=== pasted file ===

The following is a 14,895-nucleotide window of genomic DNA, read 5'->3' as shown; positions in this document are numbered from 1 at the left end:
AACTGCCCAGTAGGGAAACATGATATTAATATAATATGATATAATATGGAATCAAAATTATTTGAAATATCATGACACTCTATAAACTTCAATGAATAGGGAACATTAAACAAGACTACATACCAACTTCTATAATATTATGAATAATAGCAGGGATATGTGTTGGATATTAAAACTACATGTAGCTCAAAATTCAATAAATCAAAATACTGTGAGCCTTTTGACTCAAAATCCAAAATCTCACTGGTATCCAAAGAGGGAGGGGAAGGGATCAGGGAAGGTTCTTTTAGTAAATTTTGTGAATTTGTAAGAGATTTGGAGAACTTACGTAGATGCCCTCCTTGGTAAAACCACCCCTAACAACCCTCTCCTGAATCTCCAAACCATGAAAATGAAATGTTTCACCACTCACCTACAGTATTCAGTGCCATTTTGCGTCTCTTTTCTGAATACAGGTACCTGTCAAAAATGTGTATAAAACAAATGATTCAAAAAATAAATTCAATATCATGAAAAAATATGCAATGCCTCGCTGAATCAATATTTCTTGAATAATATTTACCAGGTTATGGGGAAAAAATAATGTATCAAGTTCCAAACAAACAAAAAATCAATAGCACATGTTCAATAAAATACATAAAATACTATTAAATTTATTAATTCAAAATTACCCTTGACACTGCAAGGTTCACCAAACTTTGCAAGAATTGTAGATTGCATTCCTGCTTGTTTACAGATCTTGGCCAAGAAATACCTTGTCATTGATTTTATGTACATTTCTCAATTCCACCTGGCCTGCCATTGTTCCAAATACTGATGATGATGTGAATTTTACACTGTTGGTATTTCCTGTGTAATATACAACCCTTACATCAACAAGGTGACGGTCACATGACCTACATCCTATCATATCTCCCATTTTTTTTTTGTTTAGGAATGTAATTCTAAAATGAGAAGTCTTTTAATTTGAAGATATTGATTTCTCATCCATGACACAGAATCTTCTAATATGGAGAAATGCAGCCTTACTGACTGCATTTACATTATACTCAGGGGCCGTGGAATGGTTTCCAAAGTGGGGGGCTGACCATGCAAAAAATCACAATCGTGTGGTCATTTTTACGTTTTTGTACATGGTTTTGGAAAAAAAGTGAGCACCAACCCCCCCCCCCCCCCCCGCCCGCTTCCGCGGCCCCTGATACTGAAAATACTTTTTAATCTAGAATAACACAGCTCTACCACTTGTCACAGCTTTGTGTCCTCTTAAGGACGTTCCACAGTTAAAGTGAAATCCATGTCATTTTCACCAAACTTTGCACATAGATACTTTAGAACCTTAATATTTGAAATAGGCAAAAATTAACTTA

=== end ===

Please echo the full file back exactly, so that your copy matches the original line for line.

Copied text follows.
The following is a 14,895-nucleotide window of genomic DNA, read 5'->3' as shown; positions in this document are numbered from 1 at the left end:
AACTGCCCAGTAGGGAAACATGATATTAATATAATATGATATAATATGGAATCAAAATTATTTGAAATATCATGACACTCTATAAACTTCAATGAATAGGGAACATTAAACAAGACTACATACCAACTTCTATAATATTATGAATAATAGCAGGGATATGTGTTGGATATTAAAACTACATGTAGCTCAAAATTCAATAAATCAAAATACTGTGAGCCTTTTGACTCAAAATCCAAAATCTCACTGGTATCCAAAGAGGGAGGGGAAGGGATCAGGGAAGGTTCTTTTAGTAAATTTTGTGAATTTGTAAGAGATTTGGAGAACTTACGTAGATGCCCTCCTTGGTAAAACCACCCCTAACAACCCTCTCCTGAATCTCCAAACCATGAAAATGAAATGTTTCACCACTCACCTACAGTATTCAGTGCCATTTTGCGTCTCTTTTCTGAATACAGGTACCTGTCAAAAATGTGTATAAAACAAATGATTCAAAAAATAAATTCAATATCATGAAAAAATATGCAATGCCTCGCTGAATCAATATTTCTTGAATAATATTTACCAGGTTATGGGGAAAAAATAATGTATCAAGTTCCAAACAAACAAAAAATCAATAGCACATGTTCAATAAAATACATAAAATACTATTAAATTTATTAATTCAAAATTACCCTTGACACTGCAAGGTTCACCAAACTTTGCAAGAATTGTAGATTGCATTCCTGCTTGTTTACAGATCTTGGCCAAGAAATACCTTGTCATTGATTTTATGTACATTTCTCAATTCCACCTGGCCTGCCATTGTTCCAAATACTGATGATGATGTGAATTTTACACTGTTGGTATTTCCTGTGTAATATACAACCCTTACATCAACAAGGTGACGGTCACATGACCTACATCCTATCATATCTCCCATTTTTTTTTTGTTTAGGAATGTAATTCTAAAATGAGAAGTCTTTTAATTTGAAGATATTGATTTCTCATCCATGACACAGAATCTTCTAATATGGAGAAATGCAGCCTTACTGACTGCATTTACATTATACTCAGGGGCCGTGGAATGGTTTCCAAAGTGGGGGGCTGACCATGCAAAAAATCACAATCGTGTGGTCATTTTTACGTTTTTGTACATGGTTTTGGAAAAAAAGTGAGCACCAACCCCCCCCCCCCCCCCCGCCCGCTTCCGCGGCCCCTGATACTGAAAATACTTTTTAATCTAGAATAACACAGCTCTACCACTTGTCACAGCTTTGTGTCCTCTTAAGGACGTTCCACAGTTAAAGTGAAATCCATGTCATTTTCACCAAACTTTGCACATAGATACTTTAGAACCTTAATATTTGAAATAGGCAAAAATTAACTTA